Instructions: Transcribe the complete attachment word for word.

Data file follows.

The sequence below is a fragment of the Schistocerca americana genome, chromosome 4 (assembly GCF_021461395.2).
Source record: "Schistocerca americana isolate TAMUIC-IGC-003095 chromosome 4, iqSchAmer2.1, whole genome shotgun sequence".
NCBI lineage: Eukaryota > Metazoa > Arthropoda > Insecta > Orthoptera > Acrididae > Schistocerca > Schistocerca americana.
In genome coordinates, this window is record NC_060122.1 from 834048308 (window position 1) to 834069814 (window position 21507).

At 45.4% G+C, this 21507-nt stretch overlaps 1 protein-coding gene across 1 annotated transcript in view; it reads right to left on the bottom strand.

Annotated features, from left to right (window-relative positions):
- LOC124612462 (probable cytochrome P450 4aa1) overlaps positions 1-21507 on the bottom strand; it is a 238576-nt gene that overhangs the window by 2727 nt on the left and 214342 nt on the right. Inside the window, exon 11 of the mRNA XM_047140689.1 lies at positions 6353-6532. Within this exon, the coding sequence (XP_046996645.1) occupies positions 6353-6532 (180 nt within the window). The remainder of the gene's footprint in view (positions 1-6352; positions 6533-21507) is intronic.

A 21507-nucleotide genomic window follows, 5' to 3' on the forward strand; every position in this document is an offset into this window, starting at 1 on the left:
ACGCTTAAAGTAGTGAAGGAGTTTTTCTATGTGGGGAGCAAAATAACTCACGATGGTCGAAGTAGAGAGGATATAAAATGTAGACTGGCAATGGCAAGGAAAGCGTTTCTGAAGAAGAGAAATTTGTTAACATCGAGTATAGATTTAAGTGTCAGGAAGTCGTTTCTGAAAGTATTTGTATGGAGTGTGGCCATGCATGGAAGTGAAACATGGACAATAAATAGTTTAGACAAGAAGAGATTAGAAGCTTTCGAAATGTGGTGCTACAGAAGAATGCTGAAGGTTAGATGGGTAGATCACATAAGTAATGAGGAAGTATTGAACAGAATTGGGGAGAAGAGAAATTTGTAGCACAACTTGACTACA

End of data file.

The sequence below is a fragment of the Schistocerca americana genome, chromosome 4 (assembly GCF_021461395.2).
Source record: "Schistocerca americana isolate TAMUIC-IGC-003095 chromosome 4, iqSchAmer2.1, whole genome shotgun sequence".
NCBI lineage: Eukaryota > Metazoa > Arthropoda > Insecta > Orthoptera > Acrididae > Schistocerca > Schistocerca americana.
In genome coordinates, this window is record NC_060122.1 from 834048308 (window position 1) to 834069814 (window position 21507).

At 45.4% G+C, this 21507-nt stretch overlaps 1 protein-coding gene across 1 annotated transcript in view; it reads right to left on the bottom strand.

Annotated features, from left to right (window-relative positions):
- LOC124612462 (probable cytochrome P450 4aa1) overlaps positions 1-21507 on the bottom strand; it is a 238576-nt gene that overhangs the window by 2727 nt on the left and 214342 nt on the right. Inside the window, exon 11 of the mRNA XM_047140689.1 lies at positions 6353-6532. Within this exon, the coding sequence (XP_046996645.1) occupies positions 6353-6532 (180 nt within the window). The remainder of the gene's footprint in view (positions 1-6352; positions 6533-21507) is intronic.

A 21507-nucleotide genomic window follows, 5' to 3' on the forward strand; every position in this document is an offset into this window, starting at 1 on the left:
ACGCTTAAAGTAGTGAAGGAGTTTTTCTATGTGGGGAGCAAAATAACTCACGATGGTCGAAGTAGAGAGGATATAAAATGTAGACTGGCAATGGCAAGGAAAGCGTTTCTGAAGAAGAGAAATTTGTTAACATCGAGTATAGATTTAAGTGTCAGGAAGTCGTTTCTGAAAGTATTTGTATGGAGTGTGGCCATGCATGGAAGTGAAACATGGACAATAAATAGTTTAGACAAGAAGAGATTAGAAGCTTTCGAAATGTGGTGCTACAGAAGAATGCTGAAGGTTAGATGGGTAGATCACATAAGTAATGAGGAAGTATTGAACAGAATTGGGGAGAAGAGAAATTTGTAGCACAACTTGACTACA